Professor Ann Daly
Professor of Pharmacogenetics

  • Email: a.k.daly@ncl.ac.uk
  • Telephone: +44 (0) 191 208 7031
  • Address: Institute of Cellular Medicine
    Medical School
    Newcastle University
    Newcastle upon Tyne NE2 4HH
    UK


BA (Class 2.1) in Biochemistry (1978, University of Dublin)

PhD in Biochemistry (1982, University of Dublin)

FBPhS (2012)

 

Present appointment

Professor of Pharmacogenetics, Institute of Cellular Medicine, Newcastle University, UK (since August 2004)

 

Previous appointments

Senior Lecturer, School of Clinical and Laboratory Sciences, Newcastle University (1998-2004).

Lecturer, Department of Pharmacological Sciences, Newcastle University (1992-1998).

Senior Research Associate, Department of Pharmacological Sciences, Newcastle University (1989-1992).

Research Associate, Medical Molecular Biology Group and Department of Dermatology, Newcastle University (1984-1989).

Postdoctoral Research Assistant, Department of Molecular Biology, University of Geneva, Switzerland (1982-1984).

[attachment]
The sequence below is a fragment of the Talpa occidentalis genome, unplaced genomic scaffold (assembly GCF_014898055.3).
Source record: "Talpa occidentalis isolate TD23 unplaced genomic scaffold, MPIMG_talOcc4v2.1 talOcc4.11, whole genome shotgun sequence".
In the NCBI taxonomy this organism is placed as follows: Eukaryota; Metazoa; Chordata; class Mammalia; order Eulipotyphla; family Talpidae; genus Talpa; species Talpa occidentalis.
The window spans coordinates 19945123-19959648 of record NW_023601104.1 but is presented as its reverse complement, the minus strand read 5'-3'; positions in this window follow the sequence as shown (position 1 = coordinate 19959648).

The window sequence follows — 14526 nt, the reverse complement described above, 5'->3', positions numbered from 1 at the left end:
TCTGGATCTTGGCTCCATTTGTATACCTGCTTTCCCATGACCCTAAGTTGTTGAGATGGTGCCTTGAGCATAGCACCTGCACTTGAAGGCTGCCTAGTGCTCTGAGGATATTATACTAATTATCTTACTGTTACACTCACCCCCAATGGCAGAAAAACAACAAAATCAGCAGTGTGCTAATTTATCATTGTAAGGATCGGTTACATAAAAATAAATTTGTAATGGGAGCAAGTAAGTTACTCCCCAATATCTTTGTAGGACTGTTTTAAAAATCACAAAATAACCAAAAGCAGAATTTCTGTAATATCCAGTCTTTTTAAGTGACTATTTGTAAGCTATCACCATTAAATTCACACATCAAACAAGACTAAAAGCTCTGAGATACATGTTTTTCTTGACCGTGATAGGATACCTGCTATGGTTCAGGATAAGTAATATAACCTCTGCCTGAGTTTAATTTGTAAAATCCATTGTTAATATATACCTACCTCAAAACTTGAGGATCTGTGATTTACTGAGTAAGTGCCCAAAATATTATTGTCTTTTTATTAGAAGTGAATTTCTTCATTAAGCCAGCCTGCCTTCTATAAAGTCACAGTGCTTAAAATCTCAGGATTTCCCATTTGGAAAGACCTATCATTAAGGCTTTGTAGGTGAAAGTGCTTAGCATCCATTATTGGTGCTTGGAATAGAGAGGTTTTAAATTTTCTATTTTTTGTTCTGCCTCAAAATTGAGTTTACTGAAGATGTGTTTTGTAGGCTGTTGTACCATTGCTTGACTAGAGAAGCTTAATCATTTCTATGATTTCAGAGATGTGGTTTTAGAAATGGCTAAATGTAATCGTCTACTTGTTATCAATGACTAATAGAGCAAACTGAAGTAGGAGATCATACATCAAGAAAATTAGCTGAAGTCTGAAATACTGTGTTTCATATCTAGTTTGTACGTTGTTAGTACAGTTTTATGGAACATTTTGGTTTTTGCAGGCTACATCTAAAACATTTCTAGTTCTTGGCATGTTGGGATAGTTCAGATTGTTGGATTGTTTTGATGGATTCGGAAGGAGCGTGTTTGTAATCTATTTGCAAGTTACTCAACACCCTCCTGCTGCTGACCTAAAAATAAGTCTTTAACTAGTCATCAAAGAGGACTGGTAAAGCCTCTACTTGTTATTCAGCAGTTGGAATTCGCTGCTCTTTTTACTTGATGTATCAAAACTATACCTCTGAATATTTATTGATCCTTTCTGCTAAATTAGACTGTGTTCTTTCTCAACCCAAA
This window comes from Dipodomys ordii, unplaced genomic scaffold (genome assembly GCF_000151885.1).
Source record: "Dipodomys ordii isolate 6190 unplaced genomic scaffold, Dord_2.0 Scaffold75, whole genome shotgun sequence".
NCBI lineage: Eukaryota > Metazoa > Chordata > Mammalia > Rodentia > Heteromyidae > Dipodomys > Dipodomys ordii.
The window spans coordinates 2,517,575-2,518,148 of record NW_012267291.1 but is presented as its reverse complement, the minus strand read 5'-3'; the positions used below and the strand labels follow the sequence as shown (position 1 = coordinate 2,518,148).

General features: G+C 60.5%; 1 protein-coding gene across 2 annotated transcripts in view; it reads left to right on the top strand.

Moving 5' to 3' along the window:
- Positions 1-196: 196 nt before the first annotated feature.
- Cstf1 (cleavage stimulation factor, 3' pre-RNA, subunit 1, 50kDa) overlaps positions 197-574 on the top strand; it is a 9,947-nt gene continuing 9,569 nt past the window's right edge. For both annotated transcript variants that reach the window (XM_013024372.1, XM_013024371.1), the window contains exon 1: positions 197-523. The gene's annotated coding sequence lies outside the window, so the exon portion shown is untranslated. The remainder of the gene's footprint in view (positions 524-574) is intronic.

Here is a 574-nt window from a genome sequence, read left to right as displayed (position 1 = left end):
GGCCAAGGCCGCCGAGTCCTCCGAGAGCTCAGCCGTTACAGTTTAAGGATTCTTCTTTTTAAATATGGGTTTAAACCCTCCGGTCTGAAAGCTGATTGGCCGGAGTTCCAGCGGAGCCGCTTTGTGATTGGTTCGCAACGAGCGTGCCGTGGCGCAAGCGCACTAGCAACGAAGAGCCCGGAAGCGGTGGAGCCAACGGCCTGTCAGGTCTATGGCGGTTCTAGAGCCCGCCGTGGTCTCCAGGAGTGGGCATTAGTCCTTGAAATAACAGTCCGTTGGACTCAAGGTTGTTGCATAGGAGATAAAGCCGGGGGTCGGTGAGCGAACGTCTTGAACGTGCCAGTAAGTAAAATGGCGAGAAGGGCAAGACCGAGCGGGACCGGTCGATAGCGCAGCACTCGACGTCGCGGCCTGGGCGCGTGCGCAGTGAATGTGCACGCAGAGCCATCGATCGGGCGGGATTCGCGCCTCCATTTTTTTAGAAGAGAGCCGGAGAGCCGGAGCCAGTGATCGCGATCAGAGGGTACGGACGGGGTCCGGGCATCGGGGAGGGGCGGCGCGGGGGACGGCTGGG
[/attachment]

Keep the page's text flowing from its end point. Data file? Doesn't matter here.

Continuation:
Other current appointments

Chair IUPHAR (The International Union of Basic and Clinical Pharmacology) Drug Metabolism and Transporter section executive board (2014-2018)

Council member International Society for the Study of Xenobiotics (2012-2015)

Member IUPHAR Pharmacogenetics subcommittee (2007 onwards)

Committee member UK Pharmacogenetics and Stratified Medicine Network (since 2014)

Co-chair Meeting Organising Committee, European ISSX meeting, Glasgow, June 2015

Editor, CYP alleles website (http://www.imm.ki.se/CYPalleles/)

Editorial Board Member, Clinical Pharmacology & Therapeutics, Pharmacogenetics & Genomics, Xenobiotica, Journal of Pharmacology & Experimental Therapeutics, Pharmacogenomics, Pharmacogenomics Journal, British Journal of Clinical Pharmacology

Research Interests

Pharmacogenetic studies on the discovery of novel human genetic polymorphisms, their functional significance and their relationship to outcome of drug therapy, susceptibility to adverse drug reactions and susceptibility to complex diseases. These studies are central to the area of personalised (stratified) medicine and
a key aim is to translate our findings to simple tests that can be used to determine the most appropriate drug treatment on an individual basis.

I coordinate the iDILIC network on genetics of drug-induced liver injury ( http://www.ncl.ac.uk/icm/research/project/4568) and see also (http://www.ncl.ac.uk/numed/about/news/item/newcastle-university-leading-project-on-drug-induced-liver-disease-copy) together with the UK DILIGEN project (www.diligen.org).